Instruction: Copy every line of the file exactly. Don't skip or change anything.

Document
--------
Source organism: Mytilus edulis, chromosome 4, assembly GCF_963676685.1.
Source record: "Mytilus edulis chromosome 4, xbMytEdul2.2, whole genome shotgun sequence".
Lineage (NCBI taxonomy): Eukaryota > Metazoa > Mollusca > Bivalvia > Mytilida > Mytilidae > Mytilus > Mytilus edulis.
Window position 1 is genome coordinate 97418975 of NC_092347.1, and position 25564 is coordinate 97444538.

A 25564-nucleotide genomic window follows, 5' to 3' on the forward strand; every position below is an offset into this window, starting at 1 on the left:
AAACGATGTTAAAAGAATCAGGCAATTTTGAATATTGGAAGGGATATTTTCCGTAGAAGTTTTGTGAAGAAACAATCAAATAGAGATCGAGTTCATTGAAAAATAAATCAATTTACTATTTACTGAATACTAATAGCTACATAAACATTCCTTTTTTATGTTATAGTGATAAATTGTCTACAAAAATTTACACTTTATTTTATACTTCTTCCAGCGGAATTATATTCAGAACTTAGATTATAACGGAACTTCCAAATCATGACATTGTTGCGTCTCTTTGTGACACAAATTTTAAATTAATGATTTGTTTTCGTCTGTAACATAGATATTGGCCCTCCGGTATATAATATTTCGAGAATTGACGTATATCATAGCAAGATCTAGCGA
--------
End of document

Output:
Source organism: Mytilus edulis, chromosome 4, assembly GCF_963676685.1.
Source record: "Mytilus edulis chromosome 4, xbMytEdul2.2, whole genome shotgun sequence".
Lineage (NCBI taxonomy): Eukaryota > Metazoa > Mollusca > Bivalvia > Mytilida > Mytilidae > Mytilus > Mytilus edulis.
Window position 1 is genome coordinate 97418975 of NC_092347.1, and position 25564 is coordinate 97444538.

A 25564-nucleotide genomic window follows, 5' to 3' on the forward strand; every position below is an offset into this window, starting at 1 on the left:
AAACGATGTTAAAAGAATCAGGCAATTTTGAATATTGGAAGGGATATTTTCCGTAGAAGTTTTGTGAAGAAACAATCAAATAGAGATCGAGTTCATTGAAAAATAAATCAATTTACTATTTACTGAATACTAATAGCTACATAAACATTCCTTTTTTATGTTATAGTGATAAATTGTCTACAAAAATTTACACTTTATTTTATACTTCTTCCAGCGGAATTATATTCAGAACTTAGATTATAACGGAACTTCCAAATCATGACATTGTTGCGTCTCTTTGTGACACAAATTTTAAATTAATGATTTGTTTTCGTCTGTAACATAGATATTGGCCCTCCGGTATATAATATTTCGAGAATTGACGTATATCATAGCAAGATCTAGCGA